• AvatarMichael Cain in reply to Andrew Donaldson on Pushing On a String...almost all the coal currently produced in Appalachia is going on boats to China and elsewhere overseas. Per the EIA's latest report (2017), 24.6% of the coal produced in West Virginia was exported. For WV, VA, PA, and KY combined it was 18.0%. I think the EIA sucks at forecasts, but I trust their data collection. The large majority of Appalachian coal is being consumed domestically. We can argue about what constitutes Appalachia. I have map-like things :^)
    • AvatarChip Daniels in reply to George Turner on Trump’s Useful IdiotGeorge, first, thanks for introducing us to Reniqua Allen. She seems like a wonderful and articulate writer. But assuming you are sincere about speaking on behalf of black Americans, you have the same peril we liberals do which is that its easy to substitute your own voice for theirs. The least we can do is quote her accurately and in context: "By the 1930s, the industry employed 400,000 miners, 55,000 of whom were black. African Americans were restricted to more physically demanding positions requiring less skill, earning 30 percent less than whites. But their wages were still high by national standards: $118.30 per month, according to one 1929 survey. By contrast, a national study in 1939 later found that black men earned an average income of $460 per year." ... "But at mid-century, as machines began to take over the tasks of drilling and blasting coal and hauling it above ground, black miners were the first to lose their jobs. What had once been an all but certain gateway to the middle class began to close. African Americans fled the industry at even higher rates than whites; by 1960, the share of black workers in coal shrank to 6.6 from 12 percent a decade earlier. In 2014, the most recent year for which Bureau of Labor Statistics data are available, only about 2,500 blacks worked as coal miners, less than 3 percent of the total." This is why for anyone born after WWII, "coal miner" is synonymous with "white coal miner".
    • AvatarJoeSal in reply to George Turner on Trump’s Useful IdiotI jousted a few ancoms that thought all country folk were like Virginia country folk. East Coast gets a little strange in places. The Free State project probably would have worked better in Montana or Wyoming.
    • AvatarSaul Degraw in reply to CJColucci on Trump’s Useful IdiotI'm not sure why this is irrelevant to your original comment or my response but okay. My point was that red-state types think us blue staters spend a lot of time thinking about them and laughing at them. We really don't. The person I know who talks about it the most is from rural Midwest and got beat like tar for being different.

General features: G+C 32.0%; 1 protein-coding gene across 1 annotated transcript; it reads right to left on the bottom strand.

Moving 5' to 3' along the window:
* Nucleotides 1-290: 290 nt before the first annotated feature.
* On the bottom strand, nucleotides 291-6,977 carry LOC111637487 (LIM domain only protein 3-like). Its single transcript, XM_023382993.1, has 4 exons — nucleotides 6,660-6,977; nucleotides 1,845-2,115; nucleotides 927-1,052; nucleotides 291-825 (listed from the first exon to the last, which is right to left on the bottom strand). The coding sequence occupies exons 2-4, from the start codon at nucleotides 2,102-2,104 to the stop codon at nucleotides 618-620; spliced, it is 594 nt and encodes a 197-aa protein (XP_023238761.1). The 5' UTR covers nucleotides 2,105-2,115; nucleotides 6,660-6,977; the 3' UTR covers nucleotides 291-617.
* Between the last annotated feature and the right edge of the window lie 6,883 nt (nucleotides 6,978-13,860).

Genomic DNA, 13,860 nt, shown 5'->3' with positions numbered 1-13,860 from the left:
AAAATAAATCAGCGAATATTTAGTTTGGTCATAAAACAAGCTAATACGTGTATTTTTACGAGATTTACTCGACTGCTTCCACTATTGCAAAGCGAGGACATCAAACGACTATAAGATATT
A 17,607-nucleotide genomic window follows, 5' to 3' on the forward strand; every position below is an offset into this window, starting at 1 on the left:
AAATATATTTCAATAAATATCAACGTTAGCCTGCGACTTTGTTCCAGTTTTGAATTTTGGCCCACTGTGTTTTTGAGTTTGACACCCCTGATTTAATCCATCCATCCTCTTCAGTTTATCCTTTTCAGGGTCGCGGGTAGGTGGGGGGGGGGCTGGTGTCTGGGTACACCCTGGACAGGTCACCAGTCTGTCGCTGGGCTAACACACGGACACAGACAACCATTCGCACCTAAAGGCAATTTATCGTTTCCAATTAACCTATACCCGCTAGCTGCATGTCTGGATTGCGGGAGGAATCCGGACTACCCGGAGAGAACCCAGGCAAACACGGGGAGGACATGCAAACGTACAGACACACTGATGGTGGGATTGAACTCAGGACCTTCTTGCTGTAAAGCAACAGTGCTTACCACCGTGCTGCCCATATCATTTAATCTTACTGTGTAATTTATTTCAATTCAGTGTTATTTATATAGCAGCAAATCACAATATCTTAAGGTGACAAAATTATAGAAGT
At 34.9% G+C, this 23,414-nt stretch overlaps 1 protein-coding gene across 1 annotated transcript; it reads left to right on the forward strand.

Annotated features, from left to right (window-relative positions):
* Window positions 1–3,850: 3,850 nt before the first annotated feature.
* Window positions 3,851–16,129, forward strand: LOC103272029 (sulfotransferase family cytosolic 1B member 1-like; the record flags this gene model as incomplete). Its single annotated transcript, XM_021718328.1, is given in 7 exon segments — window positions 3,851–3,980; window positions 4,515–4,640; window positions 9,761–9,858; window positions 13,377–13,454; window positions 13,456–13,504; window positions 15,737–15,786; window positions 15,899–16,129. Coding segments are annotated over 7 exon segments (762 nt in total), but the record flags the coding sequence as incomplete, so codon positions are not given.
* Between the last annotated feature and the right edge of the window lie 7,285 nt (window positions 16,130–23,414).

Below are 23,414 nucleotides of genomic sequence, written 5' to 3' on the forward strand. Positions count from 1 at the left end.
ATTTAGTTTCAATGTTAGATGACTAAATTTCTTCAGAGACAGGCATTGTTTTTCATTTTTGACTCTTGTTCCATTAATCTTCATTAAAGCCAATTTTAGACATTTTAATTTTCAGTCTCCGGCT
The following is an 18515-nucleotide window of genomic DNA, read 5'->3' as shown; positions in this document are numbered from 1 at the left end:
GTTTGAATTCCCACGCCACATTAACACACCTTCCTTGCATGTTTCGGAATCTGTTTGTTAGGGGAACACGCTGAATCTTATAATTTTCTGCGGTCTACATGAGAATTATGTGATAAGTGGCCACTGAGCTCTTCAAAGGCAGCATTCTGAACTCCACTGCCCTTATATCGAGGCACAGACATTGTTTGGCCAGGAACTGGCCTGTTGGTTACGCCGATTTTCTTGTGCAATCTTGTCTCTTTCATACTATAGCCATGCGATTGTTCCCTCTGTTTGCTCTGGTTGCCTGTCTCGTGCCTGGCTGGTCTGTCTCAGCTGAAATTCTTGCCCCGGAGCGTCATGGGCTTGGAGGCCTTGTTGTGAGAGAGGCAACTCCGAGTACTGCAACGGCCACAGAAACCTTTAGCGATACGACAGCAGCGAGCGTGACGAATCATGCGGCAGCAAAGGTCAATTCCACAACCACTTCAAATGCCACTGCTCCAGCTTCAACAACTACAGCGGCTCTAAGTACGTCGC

• AvatarGeorge Turner in reply to George Turner on Trump’s Useful IdiotThe quote was part of piece on West Virginia's black mining culture by journalist and author Reniqua Allen. Bio: Reniqua Allen is a journalist that produces and writes for various outlets on issues of race, opportunity, politics and popular culture. She is currently a producer for Fork Films. Her first book, It Was All A Dream: How A New Generation is Navigating the Broken Promise of America, about black millennials and upward mobility is out now from from Nation Books/Hachette. She has written for the New York Times, Washington Post, Guardian, Quartz, Buzzfeed, Teen Vogue, Glamour and more, and has produced a range of films, video, and radio for PBS, MSNBC, WYNC and HBO. I was just trusting her to report accurately about what they told her. This came up because in another comment thread today (Pushing on a String) the stance of West Virginia on mining was said to be a token of white identity politics. I disagreed, noting that mining was a route many blacks took to the middle class, and why many of them moved to Appalachia. I apologize for accidentally causing offense.
    • AvatarChip Daniels in reply to Michael Cain on Pushing On a StringI don't even think it is so specific, since totems never are. When media types and Republicans talk about the "working class" they conjure up an image from Central Casting of some white guy with a hard hat and a Carhartt jacket, somebody that would be played by John Goodman or Randy Quaid. Maybe he (and it is always a he) is in manufacturing or construction, but definitely NOT a home health care worker, or nursing aide, definitely NOT a service clerk or retail worker and never, ever, an agricultural worker. Even though these sorts of jobs are more the norm than steelworkers or even construction and most of them are low paying difficult work. But of course, the reality is that most blue collar work is rapidly becoming the province of immigrant labor, because, well, they work cheap and don't unionize. Few if any media outlets even have a "labor" desk, and like we've seen from the Cletus Safaris when they venture out to talk to "working class" people they are searching for what Central Casting tells them to look for. So a coal miner becomes the totem, the symbol of Working Class America.
    • AvatarJ_A in reply to J_A on Trump’s Useful IdiotAs a POINT, not a PINT Gosh, somebody's else's kingdom for an IPA, it's almost 7 pm
    • AvatarJ_A in reply to Saul Degraw on Trump’s Useful Idiotep. The issue is that job retraining programs can also be hijacked by grifters and confidence men. T ....... Never mind teaching much older people to code is probably not going to work I agree - I would put all these retaining programs much lower in my personal list of proposals. But proposing to teach old people to code is more realistic that promising to Make Coal Great Again, so I';; still count it as a pint for the party of the first party 🙂
    • AvatarJ_A in reply to J_A on Trump’s Useful IdiotBummer, I should have checked before choosing Montana as my example . Montana is expected to win a seat, and after 2020 it will have the same EVs as WV